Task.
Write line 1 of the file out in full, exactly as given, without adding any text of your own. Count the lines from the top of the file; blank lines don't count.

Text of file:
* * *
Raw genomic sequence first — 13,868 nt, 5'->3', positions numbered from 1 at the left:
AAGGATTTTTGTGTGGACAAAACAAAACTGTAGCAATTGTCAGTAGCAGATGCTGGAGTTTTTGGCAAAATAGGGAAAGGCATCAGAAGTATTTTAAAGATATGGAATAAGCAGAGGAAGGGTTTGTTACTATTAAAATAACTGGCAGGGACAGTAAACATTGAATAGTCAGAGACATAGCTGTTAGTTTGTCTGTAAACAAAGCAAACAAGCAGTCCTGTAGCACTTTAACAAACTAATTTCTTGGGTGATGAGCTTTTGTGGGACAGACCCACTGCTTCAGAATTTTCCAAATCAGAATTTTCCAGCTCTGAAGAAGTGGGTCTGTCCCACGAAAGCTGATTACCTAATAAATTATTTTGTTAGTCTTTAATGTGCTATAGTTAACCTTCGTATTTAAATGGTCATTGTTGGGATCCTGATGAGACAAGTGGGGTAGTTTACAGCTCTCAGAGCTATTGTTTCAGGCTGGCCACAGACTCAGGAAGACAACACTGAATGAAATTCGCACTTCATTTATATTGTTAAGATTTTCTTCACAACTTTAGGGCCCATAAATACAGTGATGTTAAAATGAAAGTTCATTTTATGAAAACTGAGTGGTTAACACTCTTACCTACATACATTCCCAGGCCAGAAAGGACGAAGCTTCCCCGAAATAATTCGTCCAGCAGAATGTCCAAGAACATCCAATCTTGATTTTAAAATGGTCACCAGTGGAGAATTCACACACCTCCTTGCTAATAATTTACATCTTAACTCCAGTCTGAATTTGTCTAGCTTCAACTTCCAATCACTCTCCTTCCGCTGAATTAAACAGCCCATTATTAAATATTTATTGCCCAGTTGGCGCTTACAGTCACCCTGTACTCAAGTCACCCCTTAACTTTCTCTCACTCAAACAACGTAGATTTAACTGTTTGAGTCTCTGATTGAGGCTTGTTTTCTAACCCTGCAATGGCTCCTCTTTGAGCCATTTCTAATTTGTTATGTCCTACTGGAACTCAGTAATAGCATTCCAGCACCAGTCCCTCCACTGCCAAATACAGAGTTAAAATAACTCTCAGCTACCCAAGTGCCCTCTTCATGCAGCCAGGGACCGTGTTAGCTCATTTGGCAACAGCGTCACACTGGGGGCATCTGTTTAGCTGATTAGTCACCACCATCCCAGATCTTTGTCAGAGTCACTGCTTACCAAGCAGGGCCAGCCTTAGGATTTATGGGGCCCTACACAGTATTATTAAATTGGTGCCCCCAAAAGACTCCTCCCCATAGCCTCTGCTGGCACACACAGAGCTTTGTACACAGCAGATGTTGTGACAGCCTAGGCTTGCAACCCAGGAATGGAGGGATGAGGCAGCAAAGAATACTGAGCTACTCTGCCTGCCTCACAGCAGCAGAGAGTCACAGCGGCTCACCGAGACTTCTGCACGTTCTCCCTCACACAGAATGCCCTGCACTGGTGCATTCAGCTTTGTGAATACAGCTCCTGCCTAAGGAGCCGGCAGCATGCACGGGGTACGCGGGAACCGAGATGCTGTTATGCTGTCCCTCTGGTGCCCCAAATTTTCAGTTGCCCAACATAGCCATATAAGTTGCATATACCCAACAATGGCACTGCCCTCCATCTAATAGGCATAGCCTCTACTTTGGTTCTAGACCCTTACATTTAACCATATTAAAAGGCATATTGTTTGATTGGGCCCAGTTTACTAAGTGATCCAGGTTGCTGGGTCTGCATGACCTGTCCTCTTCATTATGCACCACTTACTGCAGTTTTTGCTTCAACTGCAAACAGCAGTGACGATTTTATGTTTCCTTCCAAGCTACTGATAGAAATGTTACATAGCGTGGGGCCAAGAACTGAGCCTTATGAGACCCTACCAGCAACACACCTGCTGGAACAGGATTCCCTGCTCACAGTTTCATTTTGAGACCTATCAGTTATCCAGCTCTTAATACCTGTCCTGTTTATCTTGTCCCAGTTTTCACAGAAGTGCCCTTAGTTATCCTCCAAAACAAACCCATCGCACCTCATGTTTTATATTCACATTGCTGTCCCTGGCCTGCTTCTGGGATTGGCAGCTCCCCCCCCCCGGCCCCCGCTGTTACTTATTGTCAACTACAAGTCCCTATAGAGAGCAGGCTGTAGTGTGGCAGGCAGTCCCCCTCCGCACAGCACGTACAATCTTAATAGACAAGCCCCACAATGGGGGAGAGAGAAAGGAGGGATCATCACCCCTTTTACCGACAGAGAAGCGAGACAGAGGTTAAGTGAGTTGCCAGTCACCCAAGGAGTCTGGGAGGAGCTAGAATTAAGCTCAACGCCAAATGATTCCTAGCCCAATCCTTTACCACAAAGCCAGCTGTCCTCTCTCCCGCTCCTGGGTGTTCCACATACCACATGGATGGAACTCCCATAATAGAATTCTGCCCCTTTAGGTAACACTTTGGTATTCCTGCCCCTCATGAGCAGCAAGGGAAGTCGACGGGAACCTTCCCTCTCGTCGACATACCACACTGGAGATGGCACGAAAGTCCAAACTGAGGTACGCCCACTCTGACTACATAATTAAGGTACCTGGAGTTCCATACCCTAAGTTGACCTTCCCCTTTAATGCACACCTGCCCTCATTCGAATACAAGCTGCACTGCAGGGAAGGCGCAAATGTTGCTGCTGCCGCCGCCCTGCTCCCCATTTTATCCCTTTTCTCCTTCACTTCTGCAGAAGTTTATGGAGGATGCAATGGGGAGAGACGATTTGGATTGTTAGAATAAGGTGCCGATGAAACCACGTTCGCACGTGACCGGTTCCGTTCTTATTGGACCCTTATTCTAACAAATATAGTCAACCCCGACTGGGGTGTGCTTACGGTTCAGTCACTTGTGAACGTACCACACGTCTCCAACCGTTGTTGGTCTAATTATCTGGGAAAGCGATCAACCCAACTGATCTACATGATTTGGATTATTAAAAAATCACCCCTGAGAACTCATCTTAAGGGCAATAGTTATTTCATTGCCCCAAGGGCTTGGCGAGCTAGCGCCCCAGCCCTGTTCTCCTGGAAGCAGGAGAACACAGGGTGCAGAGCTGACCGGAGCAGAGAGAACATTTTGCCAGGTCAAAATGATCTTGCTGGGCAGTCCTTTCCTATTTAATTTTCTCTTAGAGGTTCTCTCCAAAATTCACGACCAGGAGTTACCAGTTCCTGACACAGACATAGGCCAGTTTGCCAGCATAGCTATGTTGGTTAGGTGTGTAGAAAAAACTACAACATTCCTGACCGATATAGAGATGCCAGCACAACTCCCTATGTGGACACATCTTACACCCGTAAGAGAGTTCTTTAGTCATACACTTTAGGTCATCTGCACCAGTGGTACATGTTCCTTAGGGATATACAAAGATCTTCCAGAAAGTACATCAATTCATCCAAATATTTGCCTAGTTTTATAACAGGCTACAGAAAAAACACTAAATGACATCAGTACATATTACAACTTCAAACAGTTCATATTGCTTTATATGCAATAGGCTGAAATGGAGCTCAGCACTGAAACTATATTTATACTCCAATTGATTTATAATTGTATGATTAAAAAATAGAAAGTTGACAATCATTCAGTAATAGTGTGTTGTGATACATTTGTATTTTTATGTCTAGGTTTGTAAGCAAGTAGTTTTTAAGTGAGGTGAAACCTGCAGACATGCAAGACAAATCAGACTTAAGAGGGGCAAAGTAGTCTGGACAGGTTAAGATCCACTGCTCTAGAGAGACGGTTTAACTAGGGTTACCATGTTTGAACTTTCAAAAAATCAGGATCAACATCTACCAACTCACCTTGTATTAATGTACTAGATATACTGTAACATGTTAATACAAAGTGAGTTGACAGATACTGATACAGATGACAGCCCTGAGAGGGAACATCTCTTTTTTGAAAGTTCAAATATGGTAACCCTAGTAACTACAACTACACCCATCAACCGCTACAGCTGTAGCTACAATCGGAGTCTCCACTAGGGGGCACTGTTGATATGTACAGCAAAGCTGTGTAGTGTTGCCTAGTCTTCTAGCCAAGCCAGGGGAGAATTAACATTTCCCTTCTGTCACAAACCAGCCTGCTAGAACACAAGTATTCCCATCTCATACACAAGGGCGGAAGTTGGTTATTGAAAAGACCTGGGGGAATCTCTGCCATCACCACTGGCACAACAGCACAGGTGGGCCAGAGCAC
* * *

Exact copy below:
Raw genomic sequence first — 13,868 nt, 5'->3', positions numbered from 1 at the left: